[time-nuts] Reciprocal Counters

gsteinba52 at aol.com gsteinba52 at aol.com
Thu Jun 10 15:12:48 UTC 2010

Hi Jim,

You're showing your age (you young whippersnapper!).

?? "They've been around at least since the 80s,..."

Well, my General Radio 1159 Recipromatic Counters are from 1968 - built using those new transistor thingies and with the warm glow of Nixie tube readout.

Message: 2 
Date: Thu, 10 Jun 2010 06:55:15 -0700 
From: jimlux <jimlux at earthlink.net> 
Subject: Re: [time-nuts] TPLL secret reveled 
To: Discussion of precise time and frequency measurement 
    <time-nuts at febo.com> 
Message-ID: <4C10EEC3.2030004 at earthlink.net> 
Content-Type: text/plain; charset=ISO-8859-1; format=flowed 
Ulrich Bangert wrote: 
> The next improvement to the old fashioned pure counter was the invention of 
> subclock interpolation schemes. A counter using this works so: After the 
> beginning of the gate time it waits of the next zero crossing and then 
> measures the time up to the last zero crossing within the gate time with a 
> fixed resolution of say 1 ns (like the well known Racal Dana 
> 1992/1996/1998). The frequency value is then the result of a computation. If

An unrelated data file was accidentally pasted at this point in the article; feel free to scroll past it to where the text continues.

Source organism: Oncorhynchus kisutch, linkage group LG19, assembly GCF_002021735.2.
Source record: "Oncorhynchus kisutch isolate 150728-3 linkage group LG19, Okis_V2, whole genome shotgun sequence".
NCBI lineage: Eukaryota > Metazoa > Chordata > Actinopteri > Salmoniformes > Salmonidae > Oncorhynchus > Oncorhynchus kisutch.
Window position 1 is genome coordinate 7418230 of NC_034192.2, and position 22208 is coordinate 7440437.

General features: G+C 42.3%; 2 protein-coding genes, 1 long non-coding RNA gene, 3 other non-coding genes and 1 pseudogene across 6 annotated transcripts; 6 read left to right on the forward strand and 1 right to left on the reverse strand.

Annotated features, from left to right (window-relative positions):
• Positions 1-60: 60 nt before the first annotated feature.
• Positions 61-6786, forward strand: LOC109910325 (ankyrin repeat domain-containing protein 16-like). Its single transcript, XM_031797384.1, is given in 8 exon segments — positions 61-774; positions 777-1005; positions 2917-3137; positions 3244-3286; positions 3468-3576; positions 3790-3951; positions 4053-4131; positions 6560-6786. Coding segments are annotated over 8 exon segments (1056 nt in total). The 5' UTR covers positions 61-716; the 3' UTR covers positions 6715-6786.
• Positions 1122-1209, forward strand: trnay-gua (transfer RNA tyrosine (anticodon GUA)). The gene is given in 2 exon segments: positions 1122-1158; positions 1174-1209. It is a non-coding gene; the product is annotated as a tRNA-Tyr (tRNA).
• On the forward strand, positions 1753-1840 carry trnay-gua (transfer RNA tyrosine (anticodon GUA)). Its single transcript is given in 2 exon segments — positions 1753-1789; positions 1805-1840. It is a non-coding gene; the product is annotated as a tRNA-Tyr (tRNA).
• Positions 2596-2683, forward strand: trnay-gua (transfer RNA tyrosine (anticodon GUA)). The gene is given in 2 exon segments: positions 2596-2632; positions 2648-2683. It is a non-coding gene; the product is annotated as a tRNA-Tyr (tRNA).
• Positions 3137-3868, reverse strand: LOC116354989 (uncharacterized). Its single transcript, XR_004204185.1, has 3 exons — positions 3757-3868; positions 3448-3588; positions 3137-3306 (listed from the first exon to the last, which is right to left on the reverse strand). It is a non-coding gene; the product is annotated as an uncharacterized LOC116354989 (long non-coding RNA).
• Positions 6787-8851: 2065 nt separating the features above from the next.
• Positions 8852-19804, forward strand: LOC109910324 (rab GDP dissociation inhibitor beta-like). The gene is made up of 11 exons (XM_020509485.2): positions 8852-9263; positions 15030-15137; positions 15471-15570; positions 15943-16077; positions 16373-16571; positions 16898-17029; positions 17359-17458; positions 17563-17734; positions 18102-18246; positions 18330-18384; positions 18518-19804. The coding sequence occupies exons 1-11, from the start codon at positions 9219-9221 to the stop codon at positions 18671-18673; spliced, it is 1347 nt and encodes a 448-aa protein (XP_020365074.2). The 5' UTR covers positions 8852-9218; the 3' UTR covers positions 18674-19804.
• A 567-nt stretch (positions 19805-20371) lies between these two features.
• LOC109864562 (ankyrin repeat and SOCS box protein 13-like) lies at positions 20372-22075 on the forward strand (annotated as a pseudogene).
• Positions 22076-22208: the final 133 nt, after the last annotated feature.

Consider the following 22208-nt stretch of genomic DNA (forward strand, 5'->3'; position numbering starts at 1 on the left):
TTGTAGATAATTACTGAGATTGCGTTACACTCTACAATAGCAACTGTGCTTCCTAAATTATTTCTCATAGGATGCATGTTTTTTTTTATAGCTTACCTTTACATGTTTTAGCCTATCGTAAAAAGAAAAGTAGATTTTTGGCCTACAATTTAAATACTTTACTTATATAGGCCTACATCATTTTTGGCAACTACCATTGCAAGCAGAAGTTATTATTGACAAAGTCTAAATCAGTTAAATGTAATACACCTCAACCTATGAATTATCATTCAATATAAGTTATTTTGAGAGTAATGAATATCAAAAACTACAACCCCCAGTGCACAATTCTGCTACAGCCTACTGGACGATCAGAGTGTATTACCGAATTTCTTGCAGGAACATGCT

> you consider this working principle you notice that this is even more a 
> phase meter like thing than the original counter only thing. For that reason 
> frequency measurements with a counter like that are suited as well for ADEV 
> calculation. 
I've always referred to these style counters as "reciprocal" counters..  
(because the frequency is calculated as the reciprocal of the length of  
N periods of the input signal).  They've been around at least since the  
80s, especially for applications where you need short gate time, but  
measurement precision greater than 1/gate time. It was very popular for  
applications like intercept receivers in the signals intelligence area  
before straight digital processing (ADC and FFT) was practical. 

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